As I have discussed above, many heavy industries came up such as coal mining and railroads. The railroad network enhanced new areas to commercial farming and this led to the creation of a national marketplace that inspired a significant rise in mining and the production of steel because of the many industries that were been built at the time. Thus, railroads became the weave that held the growing nation together and this created opportunities for entrepreneurs in other fields. The industries relied on raw materials that were mostly made from natural resources for economic and corporate expansion during this age. After the rail system was completed, there was military presence to deal with armed conflicts. The security enhanced the immense export of resources. According to Morgan (p 130), the insatiable desire for the resources of the great trunk railroads led to the creation of the country’s financial market in Wall Street. At some point in this age, due to the good economy a few corporations dominated in steel, sugar, oil and the manufacturing of agriculture machinery. Industries increased their machinery as a cheaper way to create more products. According to Morgan (p 143), Fredrick Winslow Taylor came to the conclusion that worker efficiency in steel could be enhanced through the utilization of machines. Because of this, there was increased speed of the machines used in factories and there was productivity of factories but the need for skilled labor was lowered. However, some industries still needed laborers who worked while been supervised by skilled engineers and foremen. Still, people wanted to be skilled in different areas and this resulted to the emergence of engineering colleges that fed the huge demand for expertise. Railroads invented intricate practical systems to set up unambiguous career tracks. Morgan H states that these tracks were made-up for skilled blue collar jobs that started in railroads and stretched into finance, trade and manufacturing. It was because of this rapid growth of business that a new middle class started to emerge. Despite the many faces the Gilded Age portrayed of success, there were many Americans who were still struggling to earn a living. Some workers became unhappy with their working conditions and this led to the creation of trade unions as a way of taking their own responsibility for improvement.
Due to the growth of American cities and the push of modern civilization, there was a new sector services that came about and these were known as public utilities. These utilities comprised of telecommunications, street railways and electricity plus gas suppliers. As portrayed above, the gilded age was characterized by economic expansion that led to the emergence of a new nation and this made the US take the lead among other countries in areas of industry and trade (Morgan, 67). Inventive entrepreneurs had the opportunity to invest because the nation had transformed from an agricultural economy into an industrialized one. For example, Cornelius Vanderbilt had sold most of his ships and ventured into railroads and he profited greatly from this.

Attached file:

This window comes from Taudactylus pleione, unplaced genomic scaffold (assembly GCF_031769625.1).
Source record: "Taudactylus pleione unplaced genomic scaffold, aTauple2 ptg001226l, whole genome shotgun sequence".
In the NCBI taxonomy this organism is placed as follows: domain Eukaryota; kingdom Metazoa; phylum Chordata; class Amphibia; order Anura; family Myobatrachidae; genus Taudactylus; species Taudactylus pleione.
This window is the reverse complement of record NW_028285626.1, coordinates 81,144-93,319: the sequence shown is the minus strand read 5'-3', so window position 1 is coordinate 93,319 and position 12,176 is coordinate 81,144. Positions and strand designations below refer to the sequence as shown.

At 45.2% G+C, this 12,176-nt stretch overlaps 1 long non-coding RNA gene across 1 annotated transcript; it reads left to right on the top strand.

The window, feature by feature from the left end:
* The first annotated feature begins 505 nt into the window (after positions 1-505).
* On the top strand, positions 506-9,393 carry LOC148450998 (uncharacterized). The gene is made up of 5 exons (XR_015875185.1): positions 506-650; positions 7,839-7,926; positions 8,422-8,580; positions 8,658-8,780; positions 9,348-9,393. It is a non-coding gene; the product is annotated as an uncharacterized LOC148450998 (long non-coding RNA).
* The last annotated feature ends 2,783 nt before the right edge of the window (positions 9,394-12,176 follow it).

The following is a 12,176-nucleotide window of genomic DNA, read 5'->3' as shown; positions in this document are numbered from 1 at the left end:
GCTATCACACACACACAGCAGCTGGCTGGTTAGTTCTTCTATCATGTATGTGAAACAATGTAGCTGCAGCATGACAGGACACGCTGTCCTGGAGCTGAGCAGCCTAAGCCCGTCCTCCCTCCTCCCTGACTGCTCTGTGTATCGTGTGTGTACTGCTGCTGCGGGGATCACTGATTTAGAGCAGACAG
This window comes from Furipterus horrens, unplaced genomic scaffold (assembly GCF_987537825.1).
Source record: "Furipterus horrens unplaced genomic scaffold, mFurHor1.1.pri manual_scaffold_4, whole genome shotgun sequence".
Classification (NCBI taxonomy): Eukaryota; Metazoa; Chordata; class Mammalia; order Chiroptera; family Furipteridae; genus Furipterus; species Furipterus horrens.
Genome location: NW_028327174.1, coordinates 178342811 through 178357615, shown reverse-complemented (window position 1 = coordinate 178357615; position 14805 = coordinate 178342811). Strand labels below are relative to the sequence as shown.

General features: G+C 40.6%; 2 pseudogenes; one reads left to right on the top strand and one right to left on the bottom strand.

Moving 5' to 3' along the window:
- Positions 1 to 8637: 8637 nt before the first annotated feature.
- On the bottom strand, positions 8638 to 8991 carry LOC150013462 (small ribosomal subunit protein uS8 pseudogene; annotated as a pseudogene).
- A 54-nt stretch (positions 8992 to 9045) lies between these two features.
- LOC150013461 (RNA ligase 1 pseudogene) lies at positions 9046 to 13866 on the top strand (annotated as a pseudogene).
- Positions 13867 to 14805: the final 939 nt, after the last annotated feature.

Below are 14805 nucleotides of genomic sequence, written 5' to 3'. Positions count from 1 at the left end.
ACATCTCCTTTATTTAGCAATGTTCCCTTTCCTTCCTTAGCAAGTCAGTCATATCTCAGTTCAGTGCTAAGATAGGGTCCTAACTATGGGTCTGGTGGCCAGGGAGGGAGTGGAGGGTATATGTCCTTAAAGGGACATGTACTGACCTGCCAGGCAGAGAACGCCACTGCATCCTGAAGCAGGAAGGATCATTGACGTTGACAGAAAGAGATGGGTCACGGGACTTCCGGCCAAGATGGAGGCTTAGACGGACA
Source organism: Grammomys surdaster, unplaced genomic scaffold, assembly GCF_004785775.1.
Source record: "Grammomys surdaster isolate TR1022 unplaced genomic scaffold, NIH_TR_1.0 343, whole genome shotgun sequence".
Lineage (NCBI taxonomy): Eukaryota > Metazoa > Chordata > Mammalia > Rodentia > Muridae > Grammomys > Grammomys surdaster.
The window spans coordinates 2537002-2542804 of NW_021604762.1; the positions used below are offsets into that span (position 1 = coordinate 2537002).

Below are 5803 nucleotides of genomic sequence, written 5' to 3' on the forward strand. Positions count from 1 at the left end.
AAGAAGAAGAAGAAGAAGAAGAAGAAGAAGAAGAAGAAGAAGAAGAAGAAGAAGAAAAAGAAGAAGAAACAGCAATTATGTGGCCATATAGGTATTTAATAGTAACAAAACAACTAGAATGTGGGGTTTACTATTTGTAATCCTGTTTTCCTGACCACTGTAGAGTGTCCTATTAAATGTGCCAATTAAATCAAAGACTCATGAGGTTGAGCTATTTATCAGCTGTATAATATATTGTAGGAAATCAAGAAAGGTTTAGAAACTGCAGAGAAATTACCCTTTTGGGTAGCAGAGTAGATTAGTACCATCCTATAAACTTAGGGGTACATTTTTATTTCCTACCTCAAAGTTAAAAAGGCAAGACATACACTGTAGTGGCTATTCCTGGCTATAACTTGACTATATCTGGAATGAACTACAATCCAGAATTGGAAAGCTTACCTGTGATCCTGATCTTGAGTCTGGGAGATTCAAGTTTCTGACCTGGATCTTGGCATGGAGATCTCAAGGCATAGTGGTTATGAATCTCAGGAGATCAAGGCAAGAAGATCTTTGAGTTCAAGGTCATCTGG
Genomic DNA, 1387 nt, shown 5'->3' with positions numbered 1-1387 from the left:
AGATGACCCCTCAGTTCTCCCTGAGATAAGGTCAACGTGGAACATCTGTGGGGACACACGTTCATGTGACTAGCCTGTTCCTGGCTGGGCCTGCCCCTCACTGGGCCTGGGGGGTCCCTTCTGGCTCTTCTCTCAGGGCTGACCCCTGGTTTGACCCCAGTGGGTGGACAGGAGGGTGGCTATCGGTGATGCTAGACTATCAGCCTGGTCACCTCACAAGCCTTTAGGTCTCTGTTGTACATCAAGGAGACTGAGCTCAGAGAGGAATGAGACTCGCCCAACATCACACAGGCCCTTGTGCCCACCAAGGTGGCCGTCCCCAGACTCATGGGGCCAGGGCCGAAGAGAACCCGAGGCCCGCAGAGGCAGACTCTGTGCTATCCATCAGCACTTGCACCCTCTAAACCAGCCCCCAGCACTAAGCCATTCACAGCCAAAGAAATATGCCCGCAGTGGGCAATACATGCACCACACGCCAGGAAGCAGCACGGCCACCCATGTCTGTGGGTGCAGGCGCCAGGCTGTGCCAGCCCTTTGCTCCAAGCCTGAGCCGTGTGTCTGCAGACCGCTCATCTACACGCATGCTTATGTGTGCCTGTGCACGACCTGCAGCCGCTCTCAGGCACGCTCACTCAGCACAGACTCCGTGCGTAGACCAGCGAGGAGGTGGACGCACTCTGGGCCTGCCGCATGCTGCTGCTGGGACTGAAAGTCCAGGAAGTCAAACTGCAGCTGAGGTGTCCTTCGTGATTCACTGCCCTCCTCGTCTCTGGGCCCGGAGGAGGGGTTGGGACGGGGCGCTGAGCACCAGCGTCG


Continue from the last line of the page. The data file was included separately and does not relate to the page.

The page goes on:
However, Twain and Warner (p, 121) point out that there was so much looting that took place in this era and this was characterized by the many robber barons that even started controlling major areas of interest such as the railways. As discussed above, many public officials that served in the Government even defrauded major cities for example the State of New York was defrauded by William Tweed.
Wealthy entrepreneurs like John Rockefeller and Andrew Carnegie were viewed as been indifferent to the sufferings that the poor population endured. Some of the rich were philanthropic but others justified cruelty with a philosophy called social Darwinism. This philosophy stated that if evolution favors the strongest, they argued, why should the strong lend out a helping hand to the weak for them to survive? However, to combat this, the social gospel arose where many Christians believed that through reform efforts dealing with child labor and slums plus unsafe working conditions, they could still build the Kingdom of God on Earth (Morgan, 98)
The Gilded Era was a time when the United States experienced great economic growth and social change. This age witnessed the growth of many industries, urbanization, construction of the railroads, rise in technology and the rise of many big businesses. However, some factors divided the Americans. These factors were such as the emergence of the elite class who often looked down upon the other Americans. Another factor was the extreme poverty in some parts of the country where the underpaid workers lived. The rich resided in their wealthy estates and they often used the poor to do their dirty work for them. This often subjected the poor to humiliation and some of them turned to crime as I have discussed above. The people were divided in many areas such as religion where the rich believed the Darwin’s philosophy. However, some of them were generous and they gave back to the society. The poor believed in the social gospel where they believed that through reform efforts dealing with child labor, slums and pathetic houses plus unsafe working conditions, they could still build the Kingdom of God on Earth. Nevertheless, the Gilded Age also made positive contributions to present day America as it was a force to be reckoned with.
Morgan, Howard. The Gilded Age. Syracuse, NY: Syracuse University Press 2008 pp 23-300
Twain, Mark and Warner, Charles. The Gilded Age. New York City: Oxford University Press 2007 pp 1-134